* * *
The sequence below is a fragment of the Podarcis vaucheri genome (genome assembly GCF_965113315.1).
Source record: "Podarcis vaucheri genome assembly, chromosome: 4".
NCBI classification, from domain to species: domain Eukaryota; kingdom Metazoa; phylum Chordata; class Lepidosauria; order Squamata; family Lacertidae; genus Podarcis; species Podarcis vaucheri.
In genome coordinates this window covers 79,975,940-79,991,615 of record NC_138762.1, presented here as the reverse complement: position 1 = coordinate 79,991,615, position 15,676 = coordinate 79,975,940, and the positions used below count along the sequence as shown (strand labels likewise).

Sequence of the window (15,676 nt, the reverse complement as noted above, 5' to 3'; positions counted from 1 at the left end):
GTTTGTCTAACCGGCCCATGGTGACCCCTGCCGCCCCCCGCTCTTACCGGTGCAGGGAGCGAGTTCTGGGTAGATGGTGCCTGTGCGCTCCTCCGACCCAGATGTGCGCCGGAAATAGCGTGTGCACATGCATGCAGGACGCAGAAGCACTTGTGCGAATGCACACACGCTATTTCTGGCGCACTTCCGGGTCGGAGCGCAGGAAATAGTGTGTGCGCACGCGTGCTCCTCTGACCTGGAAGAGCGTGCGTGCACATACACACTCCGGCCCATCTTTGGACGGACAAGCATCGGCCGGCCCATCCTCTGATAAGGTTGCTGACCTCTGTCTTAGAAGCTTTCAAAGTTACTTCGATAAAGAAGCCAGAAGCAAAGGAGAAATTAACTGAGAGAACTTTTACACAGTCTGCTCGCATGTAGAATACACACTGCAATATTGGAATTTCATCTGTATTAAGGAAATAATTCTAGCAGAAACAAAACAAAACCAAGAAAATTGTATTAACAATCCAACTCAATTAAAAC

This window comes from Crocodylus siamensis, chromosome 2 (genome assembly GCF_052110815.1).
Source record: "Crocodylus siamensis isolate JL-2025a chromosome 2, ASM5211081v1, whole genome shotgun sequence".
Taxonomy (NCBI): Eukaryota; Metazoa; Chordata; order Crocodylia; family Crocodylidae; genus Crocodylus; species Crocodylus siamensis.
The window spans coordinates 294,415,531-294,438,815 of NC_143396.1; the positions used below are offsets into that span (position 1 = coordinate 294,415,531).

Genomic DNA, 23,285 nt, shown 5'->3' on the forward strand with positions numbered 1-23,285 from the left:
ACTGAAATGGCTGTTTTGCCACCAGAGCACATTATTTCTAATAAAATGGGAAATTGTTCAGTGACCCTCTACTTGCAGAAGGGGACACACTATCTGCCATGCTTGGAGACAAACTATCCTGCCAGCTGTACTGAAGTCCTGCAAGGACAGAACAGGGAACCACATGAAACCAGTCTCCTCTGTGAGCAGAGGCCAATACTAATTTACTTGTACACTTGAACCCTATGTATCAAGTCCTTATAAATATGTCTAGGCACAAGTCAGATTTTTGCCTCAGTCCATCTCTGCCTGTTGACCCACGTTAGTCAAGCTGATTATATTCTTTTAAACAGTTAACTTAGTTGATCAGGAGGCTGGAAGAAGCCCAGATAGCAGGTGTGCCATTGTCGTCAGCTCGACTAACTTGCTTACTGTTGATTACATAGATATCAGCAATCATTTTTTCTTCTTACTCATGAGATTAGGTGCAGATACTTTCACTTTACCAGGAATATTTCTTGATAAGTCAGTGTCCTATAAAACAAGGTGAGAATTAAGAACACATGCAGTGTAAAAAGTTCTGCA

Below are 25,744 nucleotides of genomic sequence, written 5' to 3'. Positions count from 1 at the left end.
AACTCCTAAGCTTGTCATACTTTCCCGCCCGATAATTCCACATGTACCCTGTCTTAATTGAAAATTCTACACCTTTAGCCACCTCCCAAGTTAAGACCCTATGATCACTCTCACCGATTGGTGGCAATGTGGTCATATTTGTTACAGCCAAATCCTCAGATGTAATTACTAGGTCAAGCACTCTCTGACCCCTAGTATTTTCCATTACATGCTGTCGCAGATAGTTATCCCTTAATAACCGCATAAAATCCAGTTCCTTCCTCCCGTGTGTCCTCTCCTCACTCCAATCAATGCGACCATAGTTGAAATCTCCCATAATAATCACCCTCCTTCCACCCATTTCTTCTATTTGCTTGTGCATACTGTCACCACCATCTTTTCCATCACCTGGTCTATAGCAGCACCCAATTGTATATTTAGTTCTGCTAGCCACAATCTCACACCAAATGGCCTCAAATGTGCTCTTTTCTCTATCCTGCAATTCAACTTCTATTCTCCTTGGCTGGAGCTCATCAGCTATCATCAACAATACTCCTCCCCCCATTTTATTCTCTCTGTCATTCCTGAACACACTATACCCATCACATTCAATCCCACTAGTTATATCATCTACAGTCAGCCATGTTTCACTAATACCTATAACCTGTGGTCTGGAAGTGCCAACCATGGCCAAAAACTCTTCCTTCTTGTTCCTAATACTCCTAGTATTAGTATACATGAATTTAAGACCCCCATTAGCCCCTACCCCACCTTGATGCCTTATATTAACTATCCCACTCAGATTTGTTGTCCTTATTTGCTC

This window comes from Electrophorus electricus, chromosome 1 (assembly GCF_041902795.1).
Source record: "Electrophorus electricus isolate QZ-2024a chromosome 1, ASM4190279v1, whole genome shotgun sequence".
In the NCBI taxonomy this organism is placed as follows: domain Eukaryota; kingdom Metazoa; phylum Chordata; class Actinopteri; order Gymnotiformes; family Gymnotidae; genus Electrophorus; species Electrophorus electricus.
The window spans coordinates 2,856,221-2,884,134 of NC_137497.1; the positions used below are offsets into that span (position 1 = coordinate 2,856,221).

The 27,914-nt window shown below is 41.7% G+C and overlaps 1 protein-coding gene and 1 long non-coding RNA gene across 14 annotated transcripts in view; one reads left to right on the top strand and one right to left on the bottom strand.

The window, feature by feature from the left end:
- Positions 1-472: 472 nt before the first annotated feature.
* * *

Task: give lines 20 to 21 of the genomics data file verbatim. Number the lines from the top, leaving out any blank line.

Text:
The window, feature by feature from the left end:
- Positions 1-472: 472 nt before the first annotated feature.